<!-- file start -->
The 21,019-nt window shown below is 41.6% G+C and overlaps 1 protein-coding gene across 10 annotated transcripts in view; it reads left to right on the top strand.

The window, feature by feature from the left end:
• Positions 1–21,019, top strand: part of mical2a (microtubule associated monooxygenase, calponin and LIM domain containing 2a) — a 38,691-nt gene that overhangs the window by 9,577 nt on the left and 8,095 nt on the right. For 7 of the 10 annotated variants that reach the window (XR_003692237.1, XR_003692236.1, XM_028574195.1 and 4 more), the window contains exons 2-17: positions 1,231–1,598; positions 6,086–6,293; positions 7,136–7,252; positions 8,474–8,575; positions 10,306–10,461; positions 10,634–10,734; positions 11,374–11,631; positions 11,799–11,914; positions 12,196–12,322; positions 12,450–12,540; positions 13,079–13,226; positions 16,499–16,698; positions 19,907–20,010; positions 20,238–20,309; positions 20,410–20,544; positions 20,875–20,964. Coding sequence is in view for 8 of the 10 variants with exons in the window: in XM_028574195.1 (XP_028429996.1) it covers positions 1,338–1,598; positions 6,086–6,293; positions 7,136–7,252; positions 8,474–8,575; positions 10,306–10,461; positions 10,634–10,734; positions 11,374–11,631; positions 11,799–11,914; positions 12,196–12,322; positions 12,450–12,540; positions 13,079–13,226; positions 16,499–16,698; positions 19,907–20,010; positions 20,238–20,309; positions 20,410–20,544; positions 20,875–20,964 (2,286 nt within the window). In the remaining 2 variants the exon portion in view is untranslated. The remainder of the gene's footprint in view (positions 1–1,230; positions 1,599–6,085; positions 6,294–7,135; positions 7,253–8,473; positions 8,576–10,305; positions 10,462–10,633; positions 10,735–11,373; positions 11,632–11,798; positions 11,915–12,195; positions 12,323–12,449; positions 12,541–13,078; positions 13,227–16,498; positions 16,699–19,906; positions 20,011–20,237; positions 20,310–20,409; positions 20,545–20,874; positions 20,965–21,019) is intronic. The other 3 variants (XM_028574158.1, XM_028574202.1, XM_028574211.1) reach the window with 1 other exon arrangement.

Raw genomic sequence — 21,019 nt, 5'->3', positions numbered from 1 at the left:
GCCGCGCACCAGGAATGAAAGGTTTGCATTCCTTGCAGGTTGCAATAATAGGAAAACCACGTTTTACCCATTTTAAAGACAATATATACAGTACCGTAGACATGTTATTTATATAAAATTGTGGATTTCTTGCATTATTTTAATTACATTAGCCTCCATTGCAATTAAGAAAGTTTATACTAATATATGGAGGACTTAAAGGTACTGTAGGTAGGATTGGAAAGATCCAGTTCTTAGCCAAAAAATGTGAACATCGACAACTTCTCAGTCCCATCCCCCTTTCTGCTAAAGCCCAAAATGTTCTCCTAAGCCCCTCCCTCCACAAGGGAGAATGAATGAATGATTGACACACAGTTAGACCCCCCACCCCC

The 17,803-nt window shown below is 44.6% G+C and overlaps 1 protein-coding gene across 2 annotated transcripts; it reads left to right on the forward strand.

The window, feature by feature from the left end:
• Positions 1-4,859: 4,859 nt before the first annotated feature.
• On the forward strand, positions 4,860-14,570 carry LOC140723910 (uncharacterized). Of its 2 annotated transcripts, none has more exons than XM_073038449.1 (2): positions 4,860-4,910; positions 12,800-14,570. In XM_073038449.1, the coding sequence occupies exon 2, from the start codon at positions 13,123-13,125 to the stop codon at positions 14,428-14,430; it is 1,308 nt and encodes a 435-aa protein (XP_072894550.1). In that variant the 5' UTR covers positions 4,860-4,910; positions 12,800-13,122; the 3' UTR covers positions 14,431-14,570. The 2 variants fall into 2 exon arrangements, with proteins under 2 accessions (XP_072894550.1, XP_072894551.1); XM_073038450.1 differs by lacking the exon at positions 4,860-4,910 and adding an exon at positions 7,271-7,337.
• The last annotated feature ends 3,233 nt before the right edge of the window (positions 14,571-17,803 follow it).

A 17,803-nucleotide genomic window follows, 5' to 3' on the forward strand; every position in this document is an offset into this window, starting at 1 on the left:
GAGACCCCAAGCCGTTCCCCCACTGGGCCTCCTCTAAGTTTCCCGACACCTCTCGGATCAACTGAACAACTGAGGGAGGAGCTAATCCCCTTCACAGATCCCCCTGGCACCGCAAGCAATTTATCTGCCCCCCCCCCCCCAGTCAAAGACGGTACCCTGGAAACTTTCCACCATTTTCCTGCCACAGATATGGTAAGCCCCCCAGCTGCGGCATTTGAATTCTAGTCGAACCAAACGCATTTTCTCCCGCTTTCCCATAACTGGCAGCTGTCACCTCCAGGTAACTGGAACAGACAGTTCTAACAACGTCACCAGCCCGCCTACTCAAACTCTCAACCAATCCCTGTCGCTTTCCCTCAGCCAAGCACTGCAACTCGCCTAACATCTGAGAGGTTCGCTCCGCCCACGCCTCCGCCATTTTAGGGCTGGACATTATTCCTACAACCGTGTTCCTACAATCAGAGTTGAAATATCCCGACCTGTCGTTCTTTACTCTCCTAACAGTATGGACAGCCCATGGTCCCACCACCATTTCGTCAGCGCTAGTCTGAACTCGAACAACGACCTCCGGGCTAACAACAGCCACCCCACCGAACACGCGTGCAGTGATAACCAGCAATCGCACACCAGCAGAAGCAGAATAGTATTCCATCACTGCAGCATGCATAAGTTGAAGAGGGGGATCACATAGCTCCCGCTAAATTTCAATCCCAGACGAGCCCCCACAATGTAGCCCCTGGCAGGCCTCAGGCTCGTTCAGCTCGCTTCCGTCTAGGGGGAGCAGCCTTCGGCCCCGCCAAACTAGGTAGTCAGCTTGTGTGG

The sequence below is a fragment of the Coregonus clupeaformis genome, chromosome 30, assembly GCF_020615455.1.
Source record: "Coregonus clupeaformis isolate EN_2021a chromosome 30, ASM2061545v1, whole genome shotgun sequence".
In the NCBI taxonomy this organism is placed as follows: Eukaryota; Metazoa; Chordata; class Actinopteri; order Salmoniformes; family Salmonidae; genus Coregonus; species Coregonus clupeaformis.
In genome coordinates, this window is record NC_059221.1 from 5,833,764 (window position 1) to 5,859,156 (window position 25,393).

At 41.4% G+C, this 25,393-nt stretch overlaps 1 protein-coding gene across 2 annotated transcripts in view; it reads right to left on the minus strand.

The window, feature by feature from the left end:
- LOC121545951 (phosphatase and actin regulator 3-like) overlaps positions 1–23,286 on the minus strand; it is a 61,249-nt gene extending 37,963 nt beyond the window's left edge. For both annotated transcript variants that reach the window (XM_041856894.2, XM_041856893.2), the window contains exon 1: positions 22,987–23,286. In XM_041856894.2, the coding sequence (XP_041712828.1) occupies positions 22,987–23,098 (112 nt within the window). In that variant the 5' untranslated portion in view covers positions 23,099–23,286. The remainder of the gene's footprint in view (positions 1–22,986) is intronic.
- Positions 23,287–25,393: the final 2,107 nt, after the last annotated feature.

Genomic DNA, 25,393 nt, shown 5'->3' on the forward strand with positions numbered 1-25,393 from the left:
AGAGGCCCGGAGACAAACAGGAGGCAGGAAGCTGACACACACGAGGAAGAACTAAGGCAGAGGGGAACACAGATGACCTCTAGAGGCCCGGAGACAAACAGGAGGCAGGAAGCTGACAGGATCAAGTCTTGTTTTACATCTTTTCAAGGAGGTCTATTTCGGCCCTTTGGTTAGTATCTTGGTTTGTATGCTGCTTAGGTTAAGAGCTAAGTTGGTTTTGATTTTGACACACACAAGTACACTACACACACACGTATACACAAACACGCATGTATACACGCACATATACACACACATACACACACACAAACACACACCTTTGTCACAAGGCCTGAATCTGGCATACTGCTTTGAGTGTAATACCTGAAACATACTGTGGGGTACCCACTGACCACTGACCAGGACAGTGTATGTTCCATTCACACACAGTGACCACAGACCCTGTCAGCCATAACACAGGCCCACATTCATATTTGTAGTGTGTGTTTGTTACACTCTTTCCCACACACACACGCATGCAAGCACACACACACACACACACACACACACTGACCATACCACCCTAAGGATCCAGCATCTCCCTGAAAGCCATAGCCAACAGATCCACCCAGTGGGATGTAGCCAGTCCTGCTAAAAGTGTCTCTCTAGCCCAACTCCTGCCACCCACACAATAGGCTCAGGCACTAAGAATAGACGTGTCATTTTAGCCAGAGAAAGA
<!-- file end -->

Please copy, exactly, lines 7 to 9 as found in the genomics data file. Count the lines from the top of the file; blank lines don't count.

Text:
The window, feature by feature from the left end:
• Positions 1-4,859: 4,859 nt before the first annotated feature.
• On the forward strand, positions 4,860-14,570 carry LOC140723910 (uncharacterized). Of its 2 annotated transcripts, none has more exons than XM_073038449.1 (2): positions 4,860-4,910; positions 12,800-14,570. In XM_073038449.1, the coding sequence occupies exon 2, from the start codon at positions 13,123-13,125 to the stop codon at positions 14,428-14,430; it is 1,308 nt and encodes a 435-aa protein (XP_072894550.1). In that variant the 5' UTR covers positions 4,860-4,910; positions 12,800-13,122; the 3' UTR covers positions 14,431-14,570. The 2 variants fall into 2 exon arrangements, with proteins under 2 accessions (XP_072894550.1, XP_072894551.1); XM_073038450.1 differs by lacking the exon at positions 4,860-4,910 and adding an exon at positions 7,271-7,337.